I started publishing the eLawyering blog in 2008 to inform the discussion within the legal profession about such issues as virtual lawyering, storing data in the cloud, ethical issues around the online delivery of legal services, and other topics that emanated from the work of the ABAs eLawyering Task Force. I co-chaired this group with Marc Lauritsen from 2000 to 2017, until it was disbanded as many of the issues addressed by the Task Force and discussed in the blog had been resolved. I moved on to other projects. I was honored that the American Bar Association Journal recognized this blog as one of the top 100 legal blogs several years in a row.

This year looks like it is the year that everyone is discussing the productization of legal services, an area that I have been involved in for more than two decades, so I decided I had something to say about the subject. The result is the launch of this new Law Product Makers blog focused on productizing legal services.

This blog is for lawyers and others interested in converting legal services into legal products. By a law product, I mean a digital application that solves a legal problem for a user without the services of a lawyer.  The scope of this blog includes discussion and reports on the concepts of both “law products” and “productized legal services.” A “productized legal service” is similar to a law product but includes a service element. It is a legal service but highly automated. One could also call this a software-powered legal service.

This blog is narrowly focused on the law product concept. It does not deal with the broader subject of legal technology products and services. For example, I would not consider a law practice management solution such as CLIO, MyCase, or RocketMatter as “law products” because they automate the work of non-lawyers.  A Law Practice Management application is a back-office solution. It is not a legal service.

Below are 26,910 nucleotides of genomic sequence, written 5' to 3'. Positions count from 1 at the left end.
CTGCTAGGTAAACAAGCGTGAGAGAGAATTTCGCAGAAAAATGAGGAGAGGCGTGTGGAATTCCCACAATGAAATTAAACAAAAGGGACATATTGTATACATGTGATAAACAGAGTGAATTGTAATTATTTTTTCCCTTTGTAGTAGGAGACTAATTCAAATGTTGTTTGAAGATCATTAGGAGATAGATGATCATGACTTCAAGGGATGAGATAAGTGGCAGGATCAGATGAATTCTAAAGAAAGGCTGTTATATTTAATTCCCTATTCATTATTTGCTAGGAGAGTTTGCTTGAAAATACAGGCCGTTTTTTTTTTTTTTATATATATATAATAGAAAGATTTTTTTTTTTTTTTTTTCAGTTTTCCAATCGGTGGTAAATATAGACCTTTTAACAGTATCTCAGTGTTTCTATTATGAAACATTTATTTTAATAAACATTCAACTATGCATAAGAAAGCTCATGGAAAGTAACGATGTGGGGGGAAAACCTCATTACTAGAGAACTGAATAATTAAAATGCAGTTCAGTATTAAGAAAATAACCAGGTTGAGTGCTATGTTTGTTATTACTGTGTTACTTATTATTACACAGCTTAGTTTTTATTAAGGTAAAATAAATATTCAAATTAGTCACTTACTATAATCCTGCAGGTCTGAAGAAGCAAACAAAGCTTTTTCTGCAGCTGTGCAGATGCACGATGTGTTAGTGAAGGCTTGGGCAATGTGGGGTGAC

Solo and Small Law Firms

I have a particular interest in solo and small law firm practice. These law firms are the beating heart of the legal profession but are threatened by law product companies that are directly competitive with the legal services they offer. Offering software-powered legal services is one way of responding to these competitive threats.

Discussion Group

Subscribers to this blog also get access to a discussion group on Linkedin, which supports a community of law product developers. This is a place where questions can be asked and answered.

What Will You Get From Subscribing to this Blog

My goal is to educate lawyers and entrepreneurs who have decided to become law product makers.  I want to help them avoid mistakes, increase their chance of success, and create a sustainable business.

I can provide you with:

  • Information on who is creating the latest innovative law products;
  • Stories about lawyers and law firms successfully launching law products;
  • Information and analysis about tools that help you create a law product or automate a legal service;
  • Best practices and techniques for creating law products;
  • How to finance the development of law products;
  • Pro bono and Legal Service Program efforts to encourage the development of law products;
  • Regulatory and ethical issues in offering law products and automated legal services;
  • Marketing approaches to providing law products;
  • Pricing strategies; and
  • Unbundled Legal Services and Productized Legal Services.

I have won awards for my work:

More About Me

I became interested in “law products” around 1995 when the Internet began to take off. At the time, I managed a clinic for pro se litigants in family law at the University of Maryland Law School and taught a course in Computer Applications and the Law.